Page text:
Do you know how long you will live?

David Kingman looks at the findings of the recent update of the Marmot Review, which was undertaken by the King’s Fund to see what factors explain life expectancy Businesswoman in hourglass

“How long will I live?” is a question which most people wonder about at some point in their lives. Interestingly, there is now an abundance of evidence collected by the pension and insurance industries which suggests that the majority of people display a bias towards significantly underestimating their actual life expectancy, which has big implications for financial planning. Fortunately, those of us who are alive in the UK today can expect to live longer lives than any previous generation, which of course is one of the issues that makes achieving intergenerational justice in an ageing society an increasingly pressing concern.

However, even within the UK there are still significant variations in life expectancy which reflect broader inequalities in wealth and geography. These were the subject of a recent piece of research by the King’s Fund, which sought to investigate how significant they are and whether more needs to be done to ameliorate them.

Social gradient in life expectancy

The King’s Fund report, Inequalities in life expectancy: Changes over time and implications for policy, set out to update the findings of the 2010 Marmot Review into health inequalities in England. This earlier review publicised the concept of a “social gradient” to explain the causal relationship between wealth and health outcomes (including life expectancy), and argued that government interventions should be targeted towards poorer communities in order to address health inequalities.

The key finding of the new King’s Fund report is that the ultimate aim expressed by Marmot – to “shift the gradient” so that poorer communities are at less of a disadvantage – appears to have been realised, at least to some extent. Specifically, data analysed by the researchers show that the relationship between social factors and life expectancy grew less strong between 1993–2003 and 2006–10.

The new report also identified several factors which appear to be especially significant in determining life expectancy, particularly unemployment, deprivation among older people and gender. These are thought-provoking conclusions: it suggests that one of the most effective public health interventions would be helping people to find decent jobs and keep working – something which, despite all the resources of the NHS, no doctor can actually prescribe.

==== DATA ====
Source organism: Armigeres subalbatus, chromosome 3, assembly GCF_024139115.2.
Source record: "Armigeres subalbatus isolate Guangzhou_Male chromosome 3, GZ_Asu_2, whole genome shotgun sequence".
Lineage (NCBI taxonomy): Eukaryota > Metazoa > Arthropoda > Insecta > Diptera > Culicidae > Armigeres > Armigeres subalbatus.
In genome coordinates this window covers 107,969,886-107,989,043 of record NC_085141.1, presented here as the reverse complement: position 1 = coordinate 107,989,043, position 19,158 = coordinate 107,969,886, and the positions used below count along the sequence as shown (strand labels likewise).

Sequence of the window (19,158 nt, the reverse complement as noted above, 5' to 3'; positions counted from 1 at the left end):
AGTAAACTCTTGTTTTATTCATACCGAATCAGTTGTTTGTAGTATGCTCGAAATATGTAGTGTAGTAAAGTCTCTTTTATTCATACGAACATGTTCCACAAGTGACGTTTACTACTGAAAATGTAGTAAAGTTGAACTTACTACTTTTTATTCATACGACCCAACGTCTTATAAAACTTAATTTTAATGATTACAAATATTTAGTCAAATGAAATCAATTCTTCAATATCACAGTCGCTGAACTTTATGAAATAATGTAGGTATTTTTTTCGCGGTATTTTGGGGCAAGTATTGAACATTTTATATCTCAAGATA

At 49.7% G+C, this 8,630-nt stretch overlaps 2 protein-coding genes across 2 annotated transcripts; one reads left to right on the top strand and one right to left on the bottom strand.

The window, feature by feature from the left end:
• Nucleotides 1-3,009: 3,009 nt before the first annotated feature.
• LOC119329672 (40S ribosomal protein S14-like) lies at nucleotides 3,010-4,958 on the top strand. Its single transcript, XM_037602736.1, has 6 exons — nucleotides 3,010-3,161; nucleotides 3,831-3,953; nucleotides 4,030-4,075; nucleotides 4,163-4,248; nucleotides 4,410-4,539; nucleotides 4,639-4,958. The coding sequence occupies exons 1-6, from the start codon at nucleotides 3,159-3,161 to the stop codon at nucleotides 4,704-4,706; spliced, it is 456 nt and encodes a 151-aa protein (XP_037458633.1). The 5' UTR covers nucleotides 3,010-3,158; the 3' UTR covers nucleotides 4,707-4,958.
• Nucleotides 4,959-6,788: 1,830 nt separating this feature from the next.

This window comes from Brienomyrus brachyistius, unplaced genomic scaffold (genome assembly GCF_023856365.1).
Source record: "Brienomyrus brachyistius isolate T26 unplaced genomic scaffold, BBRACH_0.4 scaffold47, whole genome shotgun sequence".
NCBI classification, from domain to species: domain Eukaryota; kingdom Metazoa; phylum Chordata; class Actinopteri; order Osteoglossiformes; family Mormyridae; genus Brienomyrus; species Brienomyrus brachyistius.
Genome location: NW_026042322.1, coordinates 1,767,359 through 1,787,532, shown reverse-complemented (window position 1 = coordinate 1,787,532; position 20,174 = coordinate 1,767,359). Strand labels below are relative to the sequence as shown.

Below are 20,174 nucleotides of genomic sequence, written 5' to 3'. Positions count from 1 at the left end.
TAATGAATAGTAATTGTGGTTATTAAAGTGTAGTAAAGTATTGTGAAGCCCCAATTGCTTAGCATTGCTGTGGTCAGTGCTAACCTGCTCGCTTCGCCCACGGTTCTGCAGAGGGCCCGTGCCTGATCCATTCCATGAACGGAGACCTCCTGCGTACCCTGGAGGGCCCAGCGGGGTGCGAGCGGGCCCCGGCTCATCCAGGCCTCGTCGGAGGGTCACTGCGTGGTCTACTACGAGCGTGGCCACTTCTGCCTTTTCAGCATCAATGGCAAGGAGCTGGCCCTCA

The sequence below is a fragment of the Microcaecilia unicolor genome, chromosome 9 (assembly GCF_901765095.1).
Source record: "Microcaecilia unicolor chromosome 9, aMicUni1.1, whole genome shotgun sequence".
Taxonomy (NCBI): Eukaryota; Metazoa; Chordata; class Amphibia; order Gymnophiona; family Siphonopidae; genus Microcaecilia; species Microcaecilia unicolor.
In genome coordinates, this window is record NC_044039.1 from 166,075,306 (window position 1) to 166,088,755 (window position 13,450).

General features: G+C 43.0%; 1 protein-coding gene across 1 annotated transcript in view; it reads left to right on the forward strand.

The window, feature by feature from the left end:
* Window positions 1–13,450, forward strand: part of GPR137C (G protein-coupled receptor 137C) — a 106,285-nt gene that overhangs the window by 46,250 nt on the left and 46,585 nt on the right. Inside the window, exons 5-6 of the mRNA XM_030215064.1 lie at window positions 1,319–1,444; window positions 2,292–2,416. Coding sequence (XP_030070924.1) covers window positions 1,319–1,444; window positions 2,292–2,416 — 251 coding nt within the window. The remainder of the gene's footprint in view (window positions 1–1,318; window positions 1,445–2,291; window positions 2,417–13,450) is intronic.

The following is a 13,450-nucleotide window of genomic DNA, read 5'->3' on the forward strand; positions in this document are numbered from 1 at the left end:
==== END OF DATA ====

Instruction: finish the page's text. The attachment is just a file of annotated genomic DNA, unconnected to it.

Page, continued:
By the same token, the researchers found that areas which have persistently low life expectancy over time appear to also suffer from high levels of unemployment, binge-drinking and housing deprivation. Similarly to the above point, repairing homes could be an effective means of improving life expectancy, even though it isn’t directly a medical intervention.

Social and intergenerational justice

The findings of this research into the relationship between social inequality and life expectancy are interesting from an intergenerational point of view for a couple of reasons.

Firstly, even though the population as a whole is currently set to enjoy unprecedented longevity, clearly these gains are still too unevenly spread. Everyone should have a right to enjoy good health, so as much as possible should be done to mitigate environmental factors which can compromise peoples’ health and life expectancy, otherwise the progress which has been made in reducing the social gradient is likely to be reversed.

Secondly, these issues are also important in terms of how they relate to debates over changing welfare entitlements for older people as the population ages. All ageing societies are grappling with the task of reforming pensions and other old-age benefits to ensure they remain financially sustainable. One means of doing that would be to reduce the entitlements of wealthier pensioners so that more resources can be targeted at those who are in greater need. The findings from this piece of research suggest that this may be preferable to reducing the entitlements of all pensioners by raising retirement ages, for example, as the inequalities in life expectancy are so significant that such reforms might disproportionately benefit better-off older people at the expense of their poorer counterparts.